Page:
Based on the examples provided, the applicant must identify which of the one or two standard-setting prototypes in their chosen division of scholarship that they are most like. They must then briefly describe in what ways their experiences are similar or dissimilar from the standard-setting example (see the beginning of each template).

Structured Summary

The structured summary of accomplishments with evidence of their quality and breadth should be presented using the format illustrated by the standard-setting examples in your selected division of scholarship. These summaries are not to exceed the length delimited by each division of scholarship example.

Personal Statement

A personal statement (not to exceed two pages) about should elucidate goals as an educational scholar, personal preparation, process(es) for improvement, ongoing self-reflection and personal development related to the award category for which the applicant is submitting an education portfolio.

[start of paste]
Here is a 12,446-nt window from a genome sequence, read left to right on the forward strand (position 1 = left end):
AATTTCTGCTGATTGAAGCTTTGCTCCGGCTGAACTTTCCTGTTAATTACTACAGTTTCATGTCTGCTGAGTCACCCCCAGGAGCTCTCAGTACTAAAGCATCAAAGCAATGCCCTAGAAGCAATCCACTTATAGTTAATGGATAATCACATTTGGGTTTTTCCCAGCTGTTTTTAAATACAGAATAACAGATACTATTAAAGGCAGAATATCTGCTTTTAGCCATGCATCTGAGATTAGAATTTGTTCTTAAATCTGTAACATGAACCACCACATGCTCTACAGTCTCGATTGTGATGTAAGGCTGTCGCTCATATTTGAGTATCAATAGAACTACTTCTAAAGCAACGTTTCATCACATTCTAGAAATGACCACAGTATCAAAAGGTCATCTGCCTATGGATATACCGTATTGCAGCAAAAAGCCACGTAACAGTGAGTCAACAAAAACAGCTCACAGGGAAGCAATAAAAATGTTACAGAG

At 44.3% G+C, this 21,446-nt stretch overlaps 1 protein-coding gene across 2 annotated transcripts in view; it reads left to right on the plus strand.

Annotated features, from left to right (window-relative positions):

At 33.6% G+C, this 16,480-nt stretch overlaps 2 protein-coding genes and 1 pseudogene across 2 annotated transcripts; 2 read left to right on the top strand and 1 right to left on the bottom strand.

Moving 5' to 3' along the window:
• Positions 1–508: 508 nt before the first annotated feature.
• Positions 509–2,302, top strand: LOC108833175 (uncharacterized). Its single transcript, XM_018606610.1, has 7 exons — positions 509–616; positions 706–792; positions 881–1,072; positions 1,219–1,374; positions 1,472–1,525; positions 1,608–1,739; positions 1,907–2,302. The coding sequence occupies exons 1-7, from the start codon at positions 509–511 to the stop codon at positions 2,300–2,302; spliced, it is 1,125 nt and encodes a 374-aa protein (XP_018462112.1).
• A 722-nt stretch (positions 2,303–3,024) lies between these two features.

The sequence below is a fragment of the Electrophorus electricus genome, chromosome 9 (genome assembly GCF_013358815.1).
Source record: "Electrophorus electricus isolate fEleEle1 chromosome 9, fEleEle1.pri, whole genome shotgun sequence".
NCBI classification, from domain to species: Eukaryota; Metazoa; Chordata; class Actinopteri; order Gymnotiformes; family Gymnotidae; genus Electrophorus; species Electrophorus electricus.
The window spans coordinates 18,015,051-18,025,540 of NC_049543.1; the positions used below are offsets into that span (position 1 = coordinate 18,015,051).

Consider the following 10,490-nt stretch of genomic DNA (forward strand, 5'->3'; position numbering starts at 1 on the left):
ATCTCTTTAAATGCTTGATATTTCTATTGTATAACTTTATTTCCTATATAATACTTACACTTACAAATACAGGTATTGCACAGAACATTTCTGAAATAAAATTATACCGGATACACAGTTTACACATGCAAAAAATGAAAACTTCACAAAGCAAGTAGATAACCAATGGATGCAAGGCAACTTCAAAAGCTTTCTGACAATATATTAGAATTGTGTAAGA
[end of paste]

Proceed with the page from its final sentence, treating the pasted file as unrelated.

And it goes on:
The personal statement must include your responses to the following three questions: 

      1. How has the emergency medicine philosophy and practice of emergency medicine influenced your aspirations as an educator (teacher, leader, creator of enduring materials or researcher)?
      2. How have you implemented these aspirations in your career?
      3. How have you helped to define the distinctiveness of emergency medicine education?

Structured Abstract